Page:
Studio Visit: Erica Moody

The Maine coastline has its own distinctive beauty and unforgettable feel: its many rocky and windswept inlets reflect the elements that shaped its features over the countless years. There is power and permanence in the scenery, but a peaceful quality as well. Apart from making the one hour 15-minute drive from Portland to Waldoboro, Maine flash by, this setting provides the perfect reference point for our visit to metalworker Erica Moody at her home studio.

Erica’s studio is attached to the back of her home, surrounded by pines. Inside, we find her working on a set of brass knives in the middle of her workshop amidst power tools, metals and worktables, a pellet stove cranking heat. Even in mid-April it’s still chilly and the space’s warm glow is welcome.

Things move quickly in the studio and Erica has many projects up and going all at once. We catch her early on as she is setting the rest of her day’s schedule, but she already has plans to sand and shape her brass knives as well as collect materials and tools for her other pieces in production.

Nevertheless, Erica finds ample time to give a warm, gracious welcome to her beautiful studio, and for us, this visit is particularly special: Erica was one of the first artisans on Cultivations and has believed in our creative community from the beginning. We can only admire her dedication to traditional crafts and commitment to the highest quality in her work. Her passion for building a better and more expansive arts community has been a source of great inspiration.


After making us at home, Erica brings me over to show me the brass butter knives and forks she is sanding down and smoothing out. Already they are beautiful, and the designs are new to me—naturally we discuss featuring them on Cultivations in the future! I watch as Erica sets to sanding the knives’ handles and blades. Her hands are careful yet confident, and even though she is using a powerful tool to shape these pieces, there is a delicacy to how she handles the pieces and shapes them into works of art.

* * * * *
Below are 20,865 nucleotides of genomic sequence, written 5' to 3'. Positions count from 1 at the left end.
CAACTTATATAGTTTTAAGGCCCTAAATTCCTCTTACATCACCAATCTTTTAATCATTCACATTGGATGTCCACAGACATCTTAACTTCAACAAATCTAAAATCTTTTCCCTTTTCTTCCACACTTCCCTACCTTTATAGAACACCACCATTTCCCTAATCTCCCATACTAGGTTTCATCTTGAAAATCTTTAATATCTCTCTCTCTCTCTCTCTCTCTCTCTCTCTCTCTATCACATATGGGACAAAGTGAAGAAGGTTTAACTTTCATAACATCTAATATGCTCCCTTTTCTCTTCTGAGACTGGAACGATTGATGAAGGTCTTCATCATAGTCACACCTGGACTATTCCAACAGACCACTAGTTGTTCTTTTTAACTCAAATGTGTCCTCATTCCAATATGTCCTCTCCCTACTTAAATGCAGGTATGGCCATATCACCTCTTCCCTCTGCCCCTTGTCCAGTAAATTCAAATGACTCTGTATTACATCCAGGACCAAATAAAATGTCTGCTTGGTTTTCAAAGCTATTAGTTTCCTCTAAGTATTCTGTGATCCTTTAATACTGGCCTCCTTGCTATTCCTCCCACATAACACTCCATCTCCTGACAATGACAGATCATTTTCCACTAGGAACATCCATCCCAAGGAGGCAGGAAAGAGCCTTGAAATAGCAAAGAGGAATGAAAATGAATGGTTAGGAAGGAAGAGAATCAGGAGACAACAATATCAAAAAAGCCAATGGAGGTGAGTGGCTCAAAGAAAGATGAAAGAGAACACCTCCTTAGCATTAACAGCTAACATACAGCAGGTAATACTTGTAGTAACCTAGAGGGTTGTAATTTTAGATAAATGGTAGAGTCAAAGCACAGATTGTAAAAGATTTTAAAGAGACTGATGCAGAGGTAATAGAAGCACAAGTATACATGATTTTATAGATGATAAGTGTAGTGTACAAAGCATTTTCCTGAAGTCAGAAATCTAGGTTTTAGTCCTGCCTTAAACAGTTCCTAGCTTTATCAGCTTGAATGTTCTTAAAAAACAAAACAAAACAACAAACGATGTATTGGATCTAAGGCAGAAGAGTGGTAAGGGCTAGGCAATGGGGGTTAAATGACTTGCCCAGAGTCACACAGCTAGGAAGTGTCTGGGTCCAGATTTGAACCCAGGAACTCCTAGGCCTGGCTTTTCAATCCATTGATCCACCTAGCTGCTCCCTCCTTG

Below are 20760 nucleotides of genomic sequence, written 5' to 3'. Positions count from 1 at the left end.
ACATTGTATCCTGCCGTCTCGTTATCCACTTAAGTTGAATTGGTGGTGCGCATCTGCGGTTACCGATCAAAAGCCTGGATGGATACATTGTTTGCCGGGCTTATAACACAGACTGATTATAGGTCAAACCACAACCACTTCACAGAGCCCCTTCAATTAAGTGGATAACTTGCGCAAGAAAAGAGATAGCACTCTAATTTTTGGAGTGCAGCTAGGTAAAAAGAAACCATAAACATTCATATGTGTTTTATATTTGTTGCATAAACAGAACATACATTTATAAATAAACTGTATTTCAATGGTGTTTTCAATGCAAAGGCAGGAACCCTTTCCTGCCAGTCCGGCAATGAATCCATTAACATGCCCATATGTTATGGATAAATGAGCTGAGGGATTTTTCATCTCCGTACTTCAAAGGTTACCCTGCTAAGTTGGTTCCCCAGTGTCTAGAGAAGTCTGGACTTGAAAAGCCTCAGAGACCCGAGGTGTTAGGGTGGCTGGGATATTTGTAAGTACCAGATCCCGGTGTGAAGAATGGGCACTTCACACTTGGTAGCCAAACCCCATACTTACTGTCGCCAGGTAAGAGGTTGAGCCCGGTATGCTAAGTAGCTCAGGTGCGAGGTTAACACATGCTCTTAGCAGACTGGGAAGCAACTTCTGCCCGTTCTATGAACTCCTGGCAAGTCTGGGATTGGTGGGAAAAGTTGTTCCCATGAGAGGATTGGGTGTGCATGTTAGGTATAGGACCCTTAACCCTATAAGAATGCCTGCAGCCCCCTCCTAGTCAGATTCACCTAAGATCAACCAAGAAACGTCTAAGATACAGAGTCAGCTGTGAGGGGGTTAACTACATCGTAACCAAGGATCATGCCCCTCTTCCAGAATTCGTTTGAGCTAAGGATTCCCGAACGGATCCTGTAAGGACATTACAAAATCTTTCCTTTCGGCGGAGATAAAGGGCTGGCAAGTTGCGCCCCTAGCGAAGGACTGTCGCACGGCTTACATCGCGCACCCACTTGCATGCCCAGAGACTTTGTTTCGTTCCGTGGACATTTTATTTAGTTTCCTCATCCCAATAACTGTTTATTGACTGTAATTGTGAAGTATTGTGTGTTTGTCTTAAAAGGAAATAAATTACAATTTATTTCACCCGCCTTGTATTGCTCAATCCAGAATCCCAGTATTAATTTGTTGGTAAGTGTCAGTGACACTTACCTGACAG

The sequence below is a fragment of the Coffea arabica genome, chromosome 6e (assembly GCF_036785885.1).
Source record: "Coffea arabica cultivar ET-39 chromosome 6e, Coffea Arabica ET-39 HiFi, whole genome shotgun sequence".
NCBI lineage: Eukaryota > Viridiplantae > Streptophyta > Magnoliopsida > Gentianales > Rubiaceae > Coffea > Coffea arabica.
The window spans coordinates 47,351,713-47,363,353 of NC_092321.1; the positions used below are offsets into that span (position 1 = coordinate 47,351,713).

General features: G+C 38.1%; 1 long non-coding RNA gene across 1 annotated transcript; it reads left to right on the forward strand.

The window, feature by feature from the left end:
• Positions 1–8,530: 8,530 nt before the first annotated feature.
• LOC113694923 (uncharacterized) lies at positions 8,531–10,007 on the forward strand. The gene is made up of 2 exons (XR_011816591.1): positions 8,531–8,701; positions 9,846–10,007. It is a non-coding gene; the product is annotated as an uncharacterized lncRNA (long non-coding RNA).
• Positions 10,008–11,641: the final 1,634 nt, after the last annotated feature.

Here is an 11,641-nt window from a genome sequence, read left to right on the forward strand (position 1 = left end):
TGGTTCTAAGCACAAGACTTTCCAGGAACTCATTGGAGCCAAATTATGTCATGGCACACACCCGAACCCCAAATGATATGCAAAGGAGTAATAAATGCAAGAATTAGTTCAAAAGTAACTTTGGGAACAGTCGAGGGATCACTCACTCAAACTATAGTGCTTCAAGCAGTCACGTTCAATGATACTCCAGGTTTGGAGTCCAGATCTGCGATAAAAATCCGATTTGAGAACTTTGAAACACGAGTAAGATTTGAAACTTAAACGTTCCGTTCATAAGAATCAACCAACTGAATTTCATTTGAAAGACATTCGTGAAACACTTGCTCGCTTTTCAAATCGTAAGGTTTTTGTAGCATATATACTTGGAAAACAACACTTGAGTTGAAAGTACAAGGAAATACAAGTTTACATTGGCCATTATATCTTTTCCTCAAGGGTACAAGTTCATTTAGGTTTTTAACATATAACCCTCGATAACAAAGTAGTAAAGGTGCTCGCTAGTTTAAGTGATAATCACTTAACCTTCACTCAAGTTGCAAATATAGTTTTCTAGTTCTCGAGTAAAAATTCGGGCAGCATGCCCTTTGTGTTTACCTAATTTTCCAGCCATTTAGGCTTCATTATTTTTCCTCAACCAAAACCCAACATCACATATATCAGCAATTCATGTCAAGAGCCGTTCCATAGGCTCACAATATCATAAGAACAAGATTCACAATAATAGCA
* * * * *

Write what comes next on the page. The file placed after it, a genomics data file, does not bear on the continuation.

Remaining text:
Without missing a beat, Erica moves to her next project, this time working on the copper and brass tablespoons she makes for us. To craft the two component pieces of the spoons, she first heats the brass handle and forges one end into two fine, slightly bent prongs that will eventually attach to the spoon’s copper bowl. Next, using a hammer and pall, she shows me how she shapes the copper into a wide bowl. Her hands are sure and it truly is astounding to watch these beautiful, timeless pieces actually take shape.

Finally, Erica takes us through her daily schedule and her business. Truly a one-woman show, Erica has to manage all of her office work each morning before heading into her workshop to put in some hours to craft her beautiful pieces. Once again I cannot help but be awed by the amount of dedication, commitment and confidence she brings to all of her work.


For her own part, Erica draws inspiration from old pieces she has inherited or found for her own home and kitchen—pieces with history and meaning, and pieces that bring meaning to the activity in which they are used. A testament to her own abilities, Erica instills in her pieces these same qualities: making each item by hand with copper and brass, the pieces that come out of Erica’s studio are lasting treasures, true heirlooms to pass down and be used for generations. Given her understanding of the power of craft and the meaning of her own family heirloom pieces, it is easy to understand why Erica takes such pride in crafting these future heirlooms for others.

As we say our goodbyes, I cannot help but marvel at how Erica’s home and studio are a reflection of who she is and how she does her work—her space, like her pieces, is shaped with thoughtful care. Her surroundings, her craft and her own family pieces give subtle shape and great meaning to her finished work—they are truly valuable pieces, worthy not just of owning, but also of using, admiring and valuing in their own right. These are pieces with which Erica works tirelessly to ensure they are the absolute best expression of her vision, her craft and her philosophy.

I step out of the studio and into the chilly Maine air reflecting on how Erica approaches this at times gritty and loud work with sensitivity, conscious not only of the quality of her work but also the role it will play in the lives of others. The warmth of the studio follows me out as I continue on, inspired anew by this creative community and the valuable work our artists do.



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